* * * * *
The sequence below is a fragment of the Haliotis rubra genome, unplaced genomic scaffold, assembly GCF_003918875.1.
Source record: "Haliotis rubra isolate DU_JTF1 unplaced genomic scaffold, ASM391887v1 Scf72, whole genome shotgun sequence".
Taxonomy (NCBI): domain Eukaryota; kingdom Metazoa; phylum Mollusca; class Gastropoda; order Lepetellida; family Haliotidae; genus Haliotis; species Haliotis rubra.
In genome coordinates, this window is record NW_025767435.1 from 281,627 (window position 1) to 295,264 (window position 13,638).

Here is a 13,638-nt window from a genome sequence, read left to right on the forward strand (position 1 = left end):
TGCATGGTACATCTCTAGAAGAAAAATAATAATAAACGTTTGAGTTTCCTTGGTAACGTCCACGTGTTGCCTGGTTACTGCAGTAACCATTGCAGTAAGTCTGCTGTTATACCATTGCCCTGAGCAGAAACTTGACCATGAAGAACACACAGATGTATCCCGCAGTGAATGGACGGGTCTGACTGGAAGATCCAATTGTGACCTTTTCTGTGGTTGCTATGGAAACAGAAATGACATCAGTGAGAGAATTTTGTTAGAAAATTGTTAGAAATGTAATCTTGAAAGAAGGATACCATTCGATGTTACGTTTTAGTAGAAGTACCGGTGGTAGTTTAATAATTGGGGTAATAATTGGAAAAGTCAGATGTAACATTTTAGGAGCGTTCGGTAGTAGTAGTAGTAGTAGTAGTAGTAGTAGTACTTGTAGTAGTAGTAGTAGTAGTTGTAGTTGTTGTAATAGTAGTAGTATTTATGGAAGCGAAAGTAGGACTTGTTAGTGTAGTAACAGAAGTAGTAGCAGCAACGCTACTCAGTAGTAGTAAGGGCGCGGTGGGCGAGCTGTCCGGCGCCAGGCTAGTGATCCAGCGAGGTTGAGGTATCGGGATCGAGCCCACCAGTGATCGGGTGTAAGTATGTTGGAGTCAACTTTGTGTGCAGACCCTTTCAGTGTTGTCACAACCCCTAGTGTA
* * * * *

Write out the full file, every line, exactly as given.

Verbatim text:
The sequence below is a fragment of the Haliotis rubra genome, unplaced genomic scaffold, assembly GCF_003918875.1.
Source record: "Haliotis rubra isolate DU_JTF1 unplaced genomic scaffold, ASM391887v1 Scf72, whole genome shotgun sequence".
Taxonomy (NCBI): domain Eukaryota; kingdom Metazoa; phylum Mollusca; class Gastropoda; order Lepetellida; family Haliotidae; genus Haliotis; species Haliotis rubra.
In genome coordinates, this window is record NW_025767435.1 from 281,627 (window position 1) to 295,264 (window position 13,638).

Here is a 13,638-nt window from a genome sequence, read left to right on the forward strand (position 1 = left end):
TGCATGGTACATCTCTAGAAGAAAAATAATAATAAACGTTTGAGTTTCCTTGGTAACGTCCACGTGTTGCCTGGTTACTGCAGTAACCATTGCAGTAAGTCTGCTGTTATACCATTGCCCTGAGCAGAAACTTGACCATGAAGAACACACAGATGTATCCCGCAGTGAATGGACGGGTCTGACTGGAAGATCCAATTGTGACCTTTTCTGTGGTTGCTATGGAAACAGAAATGACATCAGTGAGAGAATTTTGTTAGAAAATTGTTAGAAATGTAATCTTGAAAGAAGGATACCATTCGATGTTACGTTTTAGTAGAAGTACCGGTGGTAGTTTAATAATTGGGGTAATAATTGGAAAAGTCAGATGTAACATTTTAGGAGCGTTCGGTAGTAGTAGTAGTAGTAGTAGTAGTAGTAGTACTTGTAGTAGTAGTAGTAGTAGTTGTAGTTGTTGTAATAGTAGTAGTATTTATGGAAGCGAAAGTAGGACTTGTTAGTGTAGTAACAGAAGTAGTAGCAGCAACGCTACTCAGTAGTAGTAAGGGCGCGGTGGGCGAGCTGTCCGGCGCCAGGCTAGTGATCCAGCGAGGTTGAGGTATCGGGATCGAGCCCACCAGTGATCGGGTGTAAGTATGTTGGAGTCAACTTTGTGTGCAGACCCTTTCAGTGTTGTCACAACCCCTAGTGTA